#1
I'm starting a weekly series where I'm learning to shred, and showing my speed progress week on week, link below. My question is what is usually your criteria for bumping up the speed of the metronome? e.g. Playing the lick cleanly ten times in a row. And how much to increase the metronome by each time, also how quickly if you practice say and hour a day would you expect speed to build. Thanks.

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#2
I don't personally have a set criteria for when I bump up the speed on something, I just do it when I can nail it like 95% of the time. But I would suggest shooting for like 5-10 times, but even that might be excessive.

As for increasing bpm, I do it one of two ways. I'll either run something for like a solid week and then bump it up in increments of eight BPM, or I'll increase it by one or two BPM every day or two. I generally prefer the second method, as the small increases in speed make it so that you don't really have to adjust to any noticeable boost in difficulty. Most of the time it barely feels different at all, making the transition super smooth while still making the same amount of progress.

And this probably isn't a satisfying answer, but everyone speeds up and progresses differently. So I don't think anyone could honestly tell you how quickly you will progress. Any estimate given would be useless in a month anyways because the better you get, the longer it takes to improve. Just listen to Steve.

"The great thing about playing is, the more you do it, the better you get, and you get exponentially better in the beginning… Unfortunately, it gets harder to get better as you get better, but the better it gets, the better it gets." - Steve Vai

Oh, and another word of advice. Practice your sweeps with distortion too, one of the most difficult parts of sweeping is keeping the distortion in check and muting notes so they don't bleed together.

I hope some of this helps, and and good luck on your journey to ultimate shred mastery!
Last edited by Cheeseshark at Apr 22, 2016,
#3
I don't have a set metric, either. It's more of a comfort thing, and evaluating overall technique.

I mean, if you put me on stage and told me to shred, I'd do it, but it would not be good technique, much less sustainable for regular or use or practice.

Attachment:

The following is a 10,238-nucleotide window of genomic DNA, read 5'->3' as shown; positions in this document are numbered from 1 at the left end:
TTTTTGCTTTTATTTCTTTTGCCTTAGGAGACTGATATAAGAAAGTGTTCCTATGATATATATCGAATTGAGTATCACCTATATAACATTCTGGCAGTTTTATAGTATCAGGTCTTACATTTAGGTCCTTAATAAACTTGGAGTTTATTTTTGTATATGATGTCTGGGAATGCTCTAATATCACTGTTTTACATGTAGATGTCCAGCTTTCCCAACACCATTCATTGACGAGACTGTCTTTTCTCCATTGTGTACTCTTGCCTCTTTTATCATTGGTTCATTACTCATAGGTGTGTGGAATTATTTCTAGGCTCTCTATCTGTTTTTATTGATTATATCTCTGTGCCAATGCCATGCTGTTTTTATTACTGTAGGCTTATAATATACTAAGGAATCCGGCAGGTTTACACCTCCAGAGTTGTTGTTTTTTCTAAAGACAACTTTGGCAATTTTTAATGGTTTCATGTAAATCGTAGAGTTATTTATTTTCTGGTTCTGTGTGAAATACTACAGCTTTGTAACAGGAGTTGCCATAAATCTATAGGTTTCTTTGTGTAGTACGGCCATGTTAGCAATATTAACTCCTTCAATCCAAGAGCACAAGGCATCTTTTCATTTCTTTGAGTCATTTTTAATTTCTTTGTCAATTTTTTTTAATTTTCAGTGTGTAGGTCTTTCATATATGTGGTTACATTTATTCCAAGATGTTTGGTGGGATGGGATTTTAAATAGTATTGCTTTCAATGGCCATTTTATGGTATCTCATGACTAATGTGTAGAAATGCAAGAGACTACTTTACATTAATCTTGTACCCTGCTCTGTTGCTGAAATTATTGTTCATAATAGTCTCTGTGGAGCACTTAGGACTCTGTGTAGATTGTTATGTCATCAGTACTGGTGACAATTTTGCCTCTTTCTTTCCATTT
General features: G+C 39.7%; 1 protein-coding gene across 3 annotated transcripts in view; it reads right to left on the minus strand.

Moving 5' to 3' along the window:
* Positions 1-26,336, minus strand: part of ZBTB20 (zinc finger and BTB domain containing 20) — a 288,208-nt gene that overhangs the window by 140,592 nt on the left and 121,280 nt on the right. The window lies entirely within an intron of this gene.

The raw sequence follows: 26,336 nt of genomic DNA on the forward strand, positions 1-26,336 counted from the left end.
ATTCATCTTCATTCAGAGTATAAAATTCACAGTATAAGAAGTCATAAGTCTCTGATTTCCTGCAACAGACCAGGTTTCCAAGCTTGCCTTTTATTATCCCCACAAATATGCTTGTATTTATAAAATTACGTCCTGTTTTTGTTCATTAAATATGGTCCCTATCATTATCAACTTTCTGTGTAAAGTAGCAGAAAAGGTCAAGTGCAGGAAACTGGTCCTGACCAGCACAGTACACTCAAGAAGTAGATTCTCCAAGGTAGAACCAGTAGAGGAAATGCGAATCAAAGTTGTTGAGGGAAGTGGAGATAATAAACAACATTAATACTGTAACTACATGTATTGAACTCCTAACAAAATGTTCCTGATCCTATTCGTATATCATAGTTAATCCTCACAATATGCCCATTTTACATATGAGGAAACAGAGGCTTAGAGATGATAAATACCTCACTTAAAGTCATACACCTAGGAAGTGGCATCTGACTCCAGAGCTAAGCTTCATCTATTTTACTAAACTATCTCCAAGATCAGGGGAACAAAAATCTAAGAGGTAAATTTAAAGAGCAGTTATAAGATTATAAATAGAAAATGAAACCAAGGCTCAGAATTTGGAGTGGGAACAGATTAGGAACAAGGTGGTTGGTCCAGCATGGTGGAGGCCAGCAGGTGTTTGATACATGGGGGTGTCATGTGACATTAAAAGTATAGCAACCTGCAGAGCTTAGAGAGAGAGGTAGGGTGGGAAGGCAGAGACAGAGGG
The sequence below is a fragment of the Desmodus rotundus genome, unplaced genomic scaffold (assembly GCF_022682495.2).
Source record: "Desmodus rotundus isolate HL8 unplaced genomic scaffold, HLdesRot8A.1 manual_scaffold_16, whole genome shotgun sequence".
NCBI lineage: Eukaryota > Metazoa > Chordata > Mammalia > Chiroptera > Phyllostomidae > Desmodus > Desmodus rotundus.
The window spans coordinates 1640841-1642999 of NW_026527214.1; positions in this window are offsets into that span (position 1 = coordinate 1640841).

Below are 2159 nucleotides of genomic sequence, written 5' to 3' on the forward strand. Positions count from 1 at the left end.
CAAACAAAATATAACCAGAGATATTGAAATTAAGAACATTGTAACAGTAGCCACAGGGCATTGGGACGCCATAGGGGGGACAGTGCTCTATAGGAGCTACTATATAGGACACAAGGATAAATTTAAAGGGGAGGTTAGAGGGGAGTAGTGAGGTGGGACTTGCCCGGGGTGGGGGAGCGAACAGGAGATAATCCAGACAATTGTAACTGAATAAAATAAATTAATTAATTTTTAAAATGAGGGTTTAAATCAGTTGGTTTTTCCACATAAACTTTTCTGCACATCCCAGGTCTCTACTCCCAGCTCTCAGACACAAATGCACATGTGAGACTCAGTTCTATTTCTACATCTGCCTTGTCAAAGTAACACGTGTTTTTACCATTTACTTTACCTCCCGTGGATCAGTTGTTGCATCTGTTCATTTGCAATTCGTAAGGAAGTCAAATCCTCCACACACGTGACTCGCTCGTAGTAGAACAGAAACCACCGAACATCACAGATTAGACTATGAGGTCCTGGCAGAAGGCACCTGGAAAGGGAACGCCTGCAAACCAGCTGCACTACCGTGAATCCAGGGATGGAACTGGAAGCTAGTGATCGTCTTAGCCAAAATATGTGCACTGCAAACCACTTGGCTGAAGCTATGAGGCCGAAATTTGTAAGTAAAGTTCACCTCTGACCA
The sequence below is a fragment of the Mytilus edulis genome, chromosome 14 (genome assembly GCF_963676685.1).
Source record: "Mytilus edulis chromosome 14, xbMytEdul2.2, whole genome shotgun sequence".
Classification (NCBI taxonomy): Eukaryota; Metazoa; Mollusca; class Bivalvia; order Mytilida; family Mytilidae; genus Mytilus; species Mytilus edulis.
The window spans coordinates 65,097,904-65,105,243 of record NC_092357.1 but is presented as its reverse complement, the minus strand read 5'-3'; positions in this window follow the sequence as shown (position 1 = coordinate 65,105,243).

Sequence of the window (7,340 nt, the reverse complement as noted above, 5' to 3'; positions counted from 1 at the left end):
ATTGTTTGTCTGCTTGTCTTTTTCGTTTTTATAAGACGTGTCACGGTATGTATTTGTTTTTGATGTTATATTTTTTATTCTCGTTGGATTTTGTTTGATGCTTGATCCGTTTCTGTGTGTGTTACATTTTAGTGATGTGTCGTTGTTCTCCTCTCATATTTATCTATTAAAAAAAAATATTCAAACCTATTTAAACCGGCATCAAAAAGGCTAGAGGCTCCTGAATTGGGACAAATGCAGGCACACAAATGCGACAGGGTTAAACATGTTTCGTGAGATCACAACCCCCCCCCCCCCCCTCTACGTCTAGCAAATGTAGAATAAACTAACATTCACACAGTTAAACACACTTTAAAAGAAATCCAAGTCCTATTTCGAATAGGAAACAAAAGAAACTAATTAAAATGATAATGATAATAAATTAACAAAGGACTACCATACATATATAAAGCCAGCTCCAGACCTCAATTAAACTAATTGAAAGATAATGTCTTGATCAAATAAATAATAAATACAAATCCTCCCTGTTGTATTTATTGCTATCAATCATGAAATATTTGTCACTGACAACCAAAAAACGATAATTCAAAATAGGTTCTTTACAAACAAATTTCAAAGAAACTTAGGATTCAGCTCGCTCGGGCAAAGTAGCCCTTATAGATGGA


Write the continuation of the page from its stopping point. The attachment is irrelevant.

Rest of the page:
Your increases in speed will not result simply from putting effort into playing fast. Speed is not a skill in itself; it's just a way of applying your other skills. Your speed should come from advancing your overall technique, which allows you to move smoothly at higher tempos. This applies just the same to "regular" techniques as to "fast" techniques like tremolo and sweep picking. I think many amateur players resort to "fast" techniques because it bumps up their speed limit a bit without developing actually solid technique.

All of your techniques need to be approached with the same rigorous attention to detail - efficiency, comfort, and tone. If you keep the focus on those and always work to improve your technique, you'll be able to play at high tempo regardless which specific techniques you employ. When you hit a wall with the tempo, don't just try to muscle through it. Take a look at everything you're doing, with both hands, slow down, and see what you can do better. Sometimes you just have to slow down for a very long time (weeks, months) before you can take your improved technique back to high tempos.
#4
I increase the metronome whenever I feel comfortable. It doesn't matter if I can play it perfectly 100 times in a row. If I don't feel comfortable with it, I won't increase it.

As for how much I increase it, that also depends on comfort to some degree. As well as how long it took me to feel comfortable. Generally, it's 3-5 bpm, but if I feel good with something in a matter of a few minutes, I'll probably increase it by 10-15 bpm.

How quickly speed builds is not something that can be anticipated. Everyone is different and learns different things in different ways at different speeds.
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#5
There was no need to re-post a video you've already posted to ask this question.

I'll say it again - stop fishing for YouTube views in the forums.
Actually called Mark!

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